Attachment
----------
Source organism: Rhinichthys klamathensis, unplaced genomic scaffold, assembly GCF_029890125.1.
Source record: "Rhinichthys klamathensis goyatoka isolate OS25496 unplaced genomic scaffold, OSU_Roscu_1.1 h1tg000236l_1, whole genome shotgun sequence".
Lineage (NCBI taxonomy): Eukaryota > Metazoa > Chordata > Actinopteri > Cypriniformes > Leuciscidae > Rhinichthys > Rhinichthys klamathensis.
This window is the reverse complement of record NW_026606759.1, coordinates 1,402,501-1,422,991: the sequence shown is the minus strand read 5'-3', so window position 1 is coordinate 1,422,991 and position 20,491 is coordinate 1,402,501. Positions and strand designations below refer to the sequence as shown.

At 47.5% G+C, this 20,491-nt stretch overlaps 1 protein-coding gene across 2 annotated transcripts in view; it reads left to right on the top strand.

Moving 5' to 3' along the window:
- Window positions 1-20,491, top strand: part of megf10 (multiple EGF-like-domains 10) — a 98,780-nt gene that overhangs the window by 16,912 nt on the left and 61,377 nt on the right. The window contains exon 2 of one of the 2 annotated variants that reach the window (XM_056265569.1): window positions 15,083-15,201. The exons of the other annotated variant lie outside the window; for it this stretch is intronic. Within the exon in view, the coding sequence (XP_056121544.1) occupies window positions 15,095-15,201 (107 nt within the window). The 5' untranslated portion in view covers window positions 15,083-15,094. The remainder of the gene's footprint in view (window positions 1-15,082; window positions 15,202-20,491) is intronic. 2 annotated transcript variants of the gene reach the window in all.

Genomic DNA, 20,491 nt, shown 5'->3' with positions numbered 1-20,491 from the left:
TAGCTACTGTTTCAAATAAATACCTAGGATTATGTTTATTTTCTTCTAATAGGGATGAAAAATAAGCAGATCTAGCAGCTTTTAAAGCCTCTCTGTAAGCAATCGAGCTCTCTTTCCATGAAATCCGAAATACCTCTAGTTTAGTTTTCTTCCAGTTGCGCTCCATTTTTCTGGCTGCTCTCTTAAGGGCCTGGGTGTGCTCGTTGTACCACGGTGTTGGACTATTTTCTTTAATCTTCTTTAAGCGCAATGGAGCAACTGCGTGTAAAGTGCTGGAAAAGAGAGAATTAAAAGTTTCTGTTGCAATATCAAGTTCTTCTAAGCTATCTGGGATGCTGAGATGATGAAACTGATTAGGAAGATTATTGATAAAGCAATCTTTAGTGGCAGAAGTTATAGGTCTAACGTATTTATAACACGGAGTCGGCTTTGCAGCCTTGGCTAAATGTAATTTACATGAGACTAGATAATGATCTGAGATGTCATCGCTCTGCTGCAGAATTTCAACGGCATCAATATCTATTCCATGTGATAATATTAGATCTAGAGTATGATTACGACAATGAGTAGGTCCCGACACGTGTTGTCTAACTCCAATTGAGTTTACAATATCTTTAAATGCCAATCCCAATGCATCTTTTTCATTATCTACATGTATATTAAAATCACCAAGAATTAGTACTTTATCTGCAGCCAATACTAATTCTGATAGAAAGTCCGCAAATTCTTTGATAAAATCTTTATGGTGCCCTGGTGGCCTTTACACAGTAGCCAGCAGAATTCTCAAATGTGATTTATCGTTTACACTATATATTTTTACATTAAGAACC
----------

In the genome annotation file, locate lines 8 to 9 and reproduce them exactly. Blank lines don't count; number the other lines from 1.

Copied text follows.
Genomic DNA, 20,491 nt, shown 5'->3' with positions numbered 1-20,491 from the left:
TAGCTACTGTTTCAAATAAATACCTAGGATTATGTTTATTTTCTTCTAATAGGGATGAAAAATAAGCAGATCTAGCAGCTTTTAAAGCCTCTCTGTAAGCAATCGAGCTCTCTTTCCATGAAATCCGAAATACCTCTAGTTTAGTTTTCTTCCAGTTGCGCTCCATTTTTCTGGCTGCTCTCTTAAGGGCCTGGGTGTGCTCGTTGTACCACGGTGTTGGACTATTTTCTTTAATCTTCTTTAAGCGCAATGGAGCAACTGCGTGTAAAGTGCTGGAAAAGAGAGAATTAAAAGTTTCTGTTGCAATATCAAGTTCTTCTAAGCTATCTGGGATGCTGAGATGATGAAACTGATTAGGAAGATTATTGATAAAGCAATCTTTAGTGGCAGAAGTTATAGGTCTAACGTATTTATAACACGGAGTCGGCTTTGCAGCCTTGGCTAAATGTAATTTACATGAGACTAGATAATGATCTGAGATGTCATCGCTCTGCTGCAGAATTTCAACGGCATCAATATCTATTCCATGTGATAATATTAGATCTAGAGTATGATTACGACAATGAGTAGGTCCCGACACGTGTTGTCTAACTCCAATTGAGTTTACAATATCTTTAAATGCCAATCCCAATGCATCTTTTTCATTATCTACATGTATATTAAAATCACCAAGAATTAGTACTTTATCTGCAGCCAATACTAATTCTGATAGAAAGTCCGCAAATTCTTTGATAAAATCTTTATGGTGCCCTGGTGGCCTTTACACAGTAGCCAGCAGAATTCTCAAATGTGATTTATCGTTTACACTATATATTTTTACATTAAGAACC